Video:

Tall As the Baobab Tree trailer

The 7 p.m. screening will be followed by a Q&A with Dustin Sharp, Assistant Professor at the Joan B. Kroc School of Peace Studies at USD, and Anita Raj, Director of UCSD's Center of Gender Equality and Health.

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In the Shadow of the Sun
In the Shadow of the Sun

“What would I be if I weren’t strong?” asks one of the characters in director Jeremy Teicher’s Tall As the Baobab Tree. Strength is a quality that reverberates throughout the six films to be screened this weekend as part of the fourth-annual Human Rights Watch Film Festival at the Museum of Photographic Arts.

The festival runs from January 23 through January 27. Tickets are $8, with discounts available to students, seniors, military, and MoPA members. For more information and a complete list of films, visit the Museum of Photographic Arts.

Why not make Sunday a dinner-and-two-movies escape? Submitted for your approval, a superb late afternoon double-feature with enough time sandwiched between the films for you to grab a sandwich.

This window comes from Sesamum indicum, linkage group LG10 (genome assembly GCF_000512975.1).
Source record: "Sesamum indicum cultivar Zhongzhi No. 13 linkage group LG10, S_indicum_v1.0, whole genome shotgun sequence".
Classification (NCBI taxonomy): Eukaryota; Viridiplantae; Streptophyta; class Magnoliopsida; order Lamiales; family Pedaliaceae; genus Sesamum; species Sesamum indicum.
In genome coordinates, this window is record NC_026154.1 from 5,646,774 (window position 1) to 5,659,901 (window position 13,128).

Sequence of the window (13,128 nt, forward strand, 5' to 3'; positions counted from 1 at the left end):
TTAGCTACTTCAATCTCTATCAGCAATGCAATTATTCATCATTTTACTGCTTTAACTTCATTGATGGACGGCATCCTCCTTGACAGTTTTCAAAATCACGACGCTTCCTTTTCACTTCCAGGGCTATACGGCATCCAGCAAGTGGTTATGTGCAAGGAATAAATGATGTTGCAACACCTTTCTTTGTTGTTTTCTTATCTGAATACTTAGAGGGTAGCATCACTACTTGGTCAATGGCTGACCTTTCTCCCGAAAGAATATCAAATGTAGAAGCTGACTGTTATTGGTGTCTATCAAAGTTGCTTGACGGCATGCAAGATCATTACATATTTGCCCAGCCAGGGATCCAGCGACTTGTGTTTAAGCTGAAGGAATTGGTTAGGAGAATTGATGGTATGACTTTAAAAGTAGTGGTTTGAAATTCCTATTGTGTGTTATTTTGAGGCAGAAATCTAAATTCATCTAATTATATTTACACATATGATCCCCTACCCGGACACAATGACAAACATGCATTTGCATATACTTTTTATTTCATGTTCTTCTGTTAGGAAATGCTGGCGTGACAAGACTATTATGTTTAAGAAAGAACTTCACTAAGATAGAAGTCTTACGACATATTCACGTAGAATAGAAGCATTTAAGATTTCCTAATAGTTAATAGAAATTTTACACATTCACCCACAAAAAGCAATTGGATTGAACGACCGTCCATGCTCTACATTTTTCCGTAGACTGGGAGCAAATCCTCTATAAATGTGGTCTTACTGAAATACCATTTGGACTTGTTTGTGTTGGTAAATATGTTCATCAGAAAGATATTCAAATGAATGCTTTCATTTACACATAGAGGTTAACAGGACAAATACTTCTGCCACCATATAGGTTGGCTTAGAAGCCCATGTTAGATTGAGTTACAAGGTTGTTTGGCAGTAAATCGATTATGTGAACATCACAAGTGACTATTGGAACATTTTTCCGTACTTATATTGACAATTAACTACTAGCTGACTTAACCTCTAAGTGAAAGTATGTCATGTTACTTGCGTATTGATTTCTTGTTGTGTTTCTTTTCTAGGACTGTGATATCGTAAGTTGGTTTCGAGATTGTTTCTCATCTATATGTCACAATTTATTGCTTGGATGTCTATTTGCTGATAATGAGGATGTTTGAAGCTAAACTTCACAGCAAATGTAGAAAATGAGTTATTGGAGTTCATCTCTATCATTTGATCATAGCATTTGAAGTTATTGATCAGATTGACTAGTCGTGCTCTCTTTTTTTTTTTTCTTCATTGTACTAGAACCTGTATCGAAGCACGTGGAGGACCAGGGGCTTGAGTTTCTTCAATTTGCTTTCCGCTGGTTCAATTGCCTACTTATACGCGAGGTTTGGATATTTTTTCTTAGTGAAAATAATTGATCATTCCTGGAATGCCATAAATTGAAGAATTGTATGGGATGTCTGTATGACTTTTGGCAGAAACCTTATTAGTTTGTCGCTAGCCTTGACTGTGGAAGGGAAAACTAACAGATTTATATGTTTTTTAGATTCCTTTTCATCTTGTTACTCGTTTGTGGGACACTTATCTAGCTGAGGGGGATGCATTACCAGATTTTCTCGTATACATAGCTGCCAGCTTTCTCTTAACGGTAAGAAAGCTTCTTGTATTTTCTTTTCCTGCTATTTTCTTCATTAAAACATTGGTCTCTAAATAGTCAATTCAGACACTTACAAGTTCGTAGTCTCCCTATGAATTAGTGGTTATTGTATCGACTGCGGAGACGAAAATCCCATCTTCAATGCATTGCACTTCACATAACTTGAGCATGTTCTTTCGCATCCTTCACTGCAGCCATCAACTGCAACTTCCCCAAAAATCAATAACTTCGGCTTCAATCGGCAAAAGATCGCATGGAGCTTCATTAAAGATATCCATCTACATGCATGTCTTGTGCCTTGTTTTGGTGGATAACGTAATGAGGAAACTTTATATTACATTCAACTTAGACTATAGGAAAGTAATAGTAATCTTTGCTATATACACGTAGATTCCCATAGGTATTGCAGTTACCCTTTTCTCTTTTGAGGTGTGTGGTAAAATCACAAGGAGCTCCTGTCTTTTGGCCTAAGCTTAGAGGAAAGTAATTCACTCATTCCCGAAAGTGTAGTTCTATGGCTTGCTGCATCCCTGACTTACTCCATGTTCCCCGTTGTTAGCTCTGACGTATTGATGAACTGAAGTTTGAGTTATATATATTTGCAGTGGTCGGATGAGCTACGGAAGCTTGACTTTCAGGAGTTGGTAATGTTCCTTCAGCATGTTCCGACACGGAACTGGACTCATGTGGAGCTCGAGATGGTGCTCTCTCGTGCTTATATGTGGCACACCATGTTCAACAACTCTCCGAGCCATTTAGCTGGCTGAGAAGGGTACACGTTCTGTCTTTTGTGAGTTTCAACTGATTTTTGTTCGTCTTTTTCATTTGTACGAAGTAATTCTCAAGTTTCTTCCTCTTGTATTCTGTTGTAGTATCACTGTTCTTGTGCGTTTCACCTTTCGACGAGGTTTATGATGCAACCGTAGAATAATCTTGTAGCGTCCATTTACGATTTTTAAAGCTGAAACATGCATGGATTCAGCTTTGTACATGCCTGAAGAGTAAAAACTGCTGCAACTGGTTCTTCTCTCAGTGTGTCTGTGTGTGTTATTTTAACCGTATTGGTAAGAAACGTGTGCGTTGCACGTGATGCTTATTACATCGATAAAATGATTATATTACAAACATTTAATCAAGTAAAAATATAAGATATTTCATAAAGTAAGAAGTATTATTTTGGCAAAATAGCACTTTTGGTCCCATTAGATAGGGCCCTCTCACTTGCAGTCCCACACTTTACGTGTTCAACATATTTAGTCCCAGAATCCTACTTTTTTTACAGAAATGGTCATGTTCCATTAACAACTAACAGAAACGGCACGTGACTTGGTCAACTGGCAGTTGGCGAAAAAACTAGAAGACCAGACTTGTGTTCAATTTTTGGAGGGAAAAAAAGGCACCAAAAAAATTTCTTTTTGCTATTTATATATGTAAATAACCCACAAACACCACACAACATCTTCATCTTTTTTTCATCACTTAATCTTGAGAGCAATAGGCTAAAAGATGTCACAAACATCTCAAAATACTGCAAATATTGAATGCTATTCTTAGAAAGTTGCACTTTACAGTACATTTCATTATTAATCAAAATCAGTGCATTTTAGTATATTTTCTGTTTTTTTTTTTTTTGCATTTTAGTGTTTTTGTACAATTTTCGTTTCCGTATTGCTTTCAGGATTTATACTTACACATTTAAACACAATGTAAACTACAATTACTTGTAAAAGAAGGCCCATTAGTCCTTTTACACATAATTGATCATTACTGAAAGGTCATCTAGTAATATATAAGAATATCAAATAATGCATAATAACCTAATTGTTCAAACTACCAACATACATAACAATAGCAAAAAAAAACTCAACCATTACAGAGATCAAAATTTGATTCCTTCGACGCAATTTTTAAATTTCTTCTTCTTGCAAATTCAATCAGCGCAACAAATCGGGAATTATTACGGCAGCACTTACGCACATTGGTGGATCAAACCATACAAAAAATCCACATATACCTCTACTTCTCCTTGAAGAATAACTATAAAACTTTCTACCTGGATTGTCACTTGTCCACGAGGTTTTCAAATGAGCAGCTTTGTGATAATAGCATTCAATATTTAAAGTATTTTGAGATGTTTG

Video:

In the Shadow of the Sun trailer

In the Shadow of the Sun

There is a spot on God’s green earth, Ukerewe Island in Tanzania to be exact, where witch doctors continue to prescribe the severed limbs of albinos as good luck charms to patients looking for eternal prosperity. After a rash of 43 murders, two men with albinism — Vedastus, a teenager wanting desperately to make his way in the world and Josephat, a lifelong advocate against injustice and leader of the Ukerewe Albino Society — set about the countryside to seek out and warn as many of the 170,000 villagers born without “protective pigment” as possible of the immediate danger. Filmed over the course of six years, Harry Freeland’s sole-scorching “walk in my shoes” documentary paints a brutally uncompromising portrait that includes moments of unforgettable triumph (Josephat’s strength and fervor as he tries to convince the locals that albinism is not the work of the devil) along with several images my brain will never degauss, try as I might.

The 3 p.m. screening will be followed by a Q&A with Shantha Rau Barriga, Director, Disability Rights Program, Human Rights Watch.

The moment of understanding from Tall As the Baobob Tree.

Tall as the Baobab Tree